Basically, with 12.2 default behavior – there is NO default authentication method left after setting case sensitivity to false – just set it back to true – see Oracle Support Doc ID 2040705.1

Additionally, the following Doc IDs supply additional info:

1957995.1 and 1304142.1

alter system sec_case_sensitive_logon=true scope=both; — then use case sensitive passwords or

or

Add this to your $ORACLE_HOME/network/admin

SQLNET.ALLOWED_LOGON_VERSION_SERVER=8
SQLNET.ALLOWED_LOGON_VERSION_CLIENT=8

and as he says below:

With this solution you will also need to change the user password again so the DBA_USERS.PASSWORD_VERSIONS will get a 10G value, however the DES based verifiers are outdated and should only be used in exceptional cases when legacy client applications still need it.

Reference (thank you) Blog from:

http://dbahou.blogspot.com/2016/07/ora-01017.html

ORA-01017

To BottomTo Bottom

Oracle Database – Enterprise Edition – Version 12.1.0.2 and later
Information in this document applies to any platform.

Symptoms

All database authenticated users are getting the error: ORA-01017: invalid username/password; logon denied, even if we are sure the password should be correct.
When you inspect the DBA_USERS.PASSWORD_VERSIONS you only see 11G and 12C values but not 10G.

Changes

This may happen after an upgrade to 12c version 12.1.0.2 or 12.2
In Oracle release 12.2, the default value for the SQLNET.ALLOWED_LOGON_VERSION_SERVER parameter is “12”, i.e. Exclusive Mode.

Cause

Incompatible settings of database parameter sec_case_sensitive_logon = false and sqlnet.ora parameter SQLNET.ALLOWED_LOGON_VERSION=12 (which becomes default in 12.2)
The combination of using sqlnet.ora parameter SQLNET.ALLOWED_LOGON_VERSION=12 together with database parameter sec_case_sensitive_logon = false is causing this issue:
– The sqlnet.ora parameter causes the 10G value (which would need to store the case insensitive password) to remain unused.
– Parameter sec_case_sensitive_logon = false prevents the use of the case sensitive passwords (11G and 12C values in DBA_USERS.PASSWORD_VERSIONS).
This means there’s no valid authentication method left.

Solution


– Switch database parameter sec_case_sensitive_logon = true
This is the recommended solution because it will use more secure password verifiers and also does not require a password change.
or
– Unset sqlnet.ora parameter SQLNET.ALLOWED_LOGON_VERSION (pre 12.2)
– Or set parameter SQLNET.ALLOWED_LOGON_VERSION to a lower version (12.2)
With this solution you will also need to change the user password again so the DBA_USERS.PASSWORD_VERSIONS will get a 10G value, however the DES based verifiers are outdated and should only be used in exceptional cases when legacy client applications still need it.

Oracle Support Note:

11g and Older: How To Use the Parameter SQLNET.ALLOWED_LOGON_VERSION Correctly (Doc ID 1304142.1) To BottomTo Bottom

APPLIES TO:

Oracle Net Services – Version 9.2.0.8 to 11.2.0.4 [Release 9.2 to 11.2]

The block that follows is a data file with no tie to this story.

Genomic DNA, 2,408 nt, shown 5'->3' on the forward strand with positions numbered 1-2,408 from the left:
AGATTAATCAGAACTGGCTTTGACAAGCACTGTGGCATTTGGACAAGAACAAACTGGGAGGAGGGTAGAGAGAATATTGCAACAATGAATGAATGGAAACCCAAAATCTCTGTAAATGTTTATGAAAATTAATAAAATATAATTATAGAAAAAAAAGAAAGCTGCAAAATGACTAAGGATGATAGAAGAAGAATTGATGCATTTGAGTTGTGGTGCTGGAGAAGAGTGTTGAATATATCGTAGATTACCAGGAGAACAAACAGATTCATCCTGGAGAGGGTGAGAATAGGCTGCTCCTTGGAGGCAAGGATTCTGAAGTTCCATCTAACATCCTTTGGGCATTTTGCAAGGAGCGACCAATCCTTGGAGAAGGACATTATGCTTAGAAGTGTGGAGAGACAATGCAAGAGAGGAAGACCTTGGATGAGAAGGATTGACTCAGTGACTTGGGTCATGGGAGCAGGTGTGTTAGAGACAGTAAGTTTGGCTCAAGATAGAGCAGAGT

Oracle Database – Enterprise Edition – Version 12.1.0.2 to 12.1.0.2 [Release 12.1]
Information in this document applies to any platform.
This documented is limited in scope to versions below 12.1. For versions 12c and newer, please see: Note 1957995.1 12c: ORA-28040 After Upgrade: No Matching Authentication Protocol
GOAL

Understand how the sqlnet.ora parameter SQLNET.ALLOWED_LOGON_VERSION works in 11g and older versions of Oracle.

SOLUTION

There’s a common misconception about the sqlnet.ora parameter SQLNET.ALLOWED_LOGON_VERSION and how it affects the version of clients that are allowed to connect to a database for specific values of this parameter.

The parameter actually specifies the AUTHENTICATION PROTOCOL (for example SHA-1) that a client is allowed to use, NOT the actual VERSION of that client.

Example: SQLNET.ALLOWED_LOGON_VERSION=10

Even though the parameter value implies Oracle version 10 the internal check is really against the authentication protocol ‘SHA-1’.

In earlier Oracle versions this was a one-on-one relation, ie. a certain Oracle client version used a specific authentication protocol.
Starting with Oracle 10g, this is no longer a one-on-one relation: Oracle 10g and 11g both use the SHA-1 protocol.
Oracle 12c will use the SHA-2 protocol.

This means that there’s no way to prevent 10g client connections and allowing only 11g client connections through the use of this parameter, because both use the same authentication protocol SHA1. This also means that both client versions are ‘equally secure’ – there’s no gain in security by trying to prevent 10g clients alone.

The documentation of this parameter is unclear, so Doc
bug 11845659 – sqlnet.allowed_logon_version needs clearer documentation
has been created to fix the description of this parameter.
Important note:

The SQLNET.ALLOWED_LOGON_VERSION parameter is deprecated in Oracle Database 12c.
This parameter has been replaced with two new Oracle Net Services parameters:

SQLNET.ALLOWED_LOGON_VERSION_SERVER
SQLNET.ALLOWED_LOGON_VERSION_CLIENT

See Oracle Database Net Services Reference for information

See also: Note 1957995.1 12c: ORA-28040 After Upgrade: No Matching Authentication Protocol

REFERENCES

NOTE:402193.1 – How to Allow Login to Database Based on the Client Version
BUG:11845659 – SQLNET.ALLOWED_LOGON_VERSION NEEDS CLEARER DOCUMENTATION

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